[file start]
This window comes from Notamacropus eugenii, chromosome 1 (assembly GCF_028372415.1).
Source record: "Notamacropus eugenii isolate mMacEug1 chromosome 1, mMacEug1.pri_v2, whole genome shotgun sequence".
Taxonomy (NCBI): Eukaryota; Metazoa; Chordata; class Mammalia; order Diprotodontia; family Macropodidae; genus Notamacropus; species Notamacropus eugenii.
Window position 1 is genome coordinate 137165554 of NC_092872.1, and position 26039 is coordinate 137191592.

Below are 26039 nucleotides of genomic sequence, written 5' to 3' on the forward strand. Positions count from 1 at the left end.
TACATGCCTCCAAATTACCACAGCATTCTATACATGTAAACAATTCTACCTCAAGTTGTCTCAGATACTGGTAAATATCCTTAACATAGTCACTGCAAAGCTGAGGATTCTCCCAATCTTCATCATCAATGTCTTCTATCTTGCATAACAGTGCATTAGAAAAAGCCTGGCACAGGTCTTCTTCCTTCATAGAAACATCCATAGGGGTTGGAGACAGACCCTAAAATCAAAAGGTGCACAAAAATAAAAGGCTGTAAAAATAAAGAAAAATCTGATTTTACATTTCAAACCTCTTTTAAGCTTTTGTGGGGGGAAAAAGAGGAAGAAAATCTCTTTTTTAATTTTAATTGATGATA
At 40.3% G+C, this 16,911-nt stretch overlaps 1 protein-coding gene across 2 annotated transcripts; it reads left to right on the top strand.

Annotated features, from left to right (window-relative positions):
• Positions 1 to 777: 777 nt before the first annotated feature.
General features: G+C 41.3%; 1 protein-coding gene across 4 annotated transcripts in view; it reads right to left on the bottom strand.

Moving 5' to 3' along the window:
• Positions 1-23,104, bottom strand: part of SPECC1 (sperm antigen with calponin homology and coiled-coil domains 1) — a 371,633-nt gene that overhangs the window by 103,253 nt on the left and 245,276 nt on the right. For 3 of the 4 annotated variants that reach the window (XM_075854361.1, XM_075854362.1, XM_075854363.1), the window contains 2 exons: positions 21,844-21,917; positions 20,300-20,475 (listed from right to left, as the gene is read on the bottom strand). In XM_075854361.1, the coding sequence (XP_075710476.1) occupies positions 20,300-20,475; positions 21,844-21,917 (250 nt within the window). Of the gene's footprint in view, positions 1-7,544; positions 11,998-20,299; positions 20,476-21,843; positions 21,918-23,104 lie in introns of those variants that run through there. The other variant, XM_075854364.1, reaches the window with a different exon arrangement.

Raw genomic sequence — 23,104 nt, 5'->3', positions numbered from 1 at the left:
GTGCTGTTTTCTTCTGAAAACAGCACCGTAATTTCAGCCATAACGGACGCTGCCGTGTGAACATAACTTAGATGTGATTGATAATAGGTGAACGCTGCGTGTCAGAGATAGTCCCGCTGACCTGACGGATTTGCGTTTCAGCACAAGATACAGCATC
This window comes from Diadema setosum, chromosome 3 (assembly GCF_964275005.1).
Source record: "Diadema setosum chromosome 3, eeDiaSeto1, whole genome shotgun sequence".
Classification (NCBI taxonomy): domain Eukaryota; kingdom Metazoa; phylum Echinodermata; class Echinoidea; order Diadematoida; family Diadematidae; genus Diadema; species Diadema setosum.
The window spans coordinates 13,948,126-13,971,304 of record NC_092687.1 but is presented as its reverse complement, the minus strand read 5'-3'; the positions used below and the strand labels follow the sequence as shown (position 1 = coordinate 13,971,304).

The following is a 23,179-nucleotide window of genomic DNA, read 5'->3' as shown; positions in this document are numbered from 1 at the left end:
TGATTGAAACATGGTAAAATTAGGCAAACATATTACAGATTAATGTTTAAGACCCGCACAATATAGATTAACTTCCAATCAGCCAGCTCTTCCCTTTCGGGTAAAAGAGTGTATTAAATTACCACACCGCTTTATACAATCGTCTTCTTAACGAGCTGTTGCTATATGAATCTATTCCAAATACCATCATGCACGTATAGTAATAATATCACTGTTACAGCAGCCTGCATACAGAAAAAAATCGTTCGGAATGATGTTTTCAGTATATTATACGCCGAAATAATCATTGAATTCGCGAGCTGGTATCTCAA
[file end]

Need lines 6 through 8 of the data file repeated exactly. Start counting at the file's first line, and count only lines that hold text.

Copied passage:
TACATGCCTCCAAATTACCACAGCATTCTATACATGTAAACAATTCTACCTCAAGTTGTCTCAGATACTGGTAAATATCCTTAACATAGTCACTGCAAAGCTGAGGATTCTCCCAATCTTCATCATCAATGTCTTCTATCTTGCATAACAGTGCATTAGAAAAAGCCTGGCACAGGTCTTCTTCCTTCATAGAAACATCCATAGGGGTTGGAGACAGACCCTAAAATCAAAAGGTGCACAAAAATAAAAGGCTGTAAAAATAAAGAAAAATCTGATTTTACATTTCAAACCTCTTTTAAGCTTTTGTGGGGGGAAAAAGAGGAAGAAAATCTCTTTTTTAATTTTAATTGATGATA
At 40.3% G+C, this 16,911-nt stretch overlaps 1 protein-coding gene across 2 annotated transcripts; it reads left to right on the top strand.

Annotated features, from left to right (window-relative positions):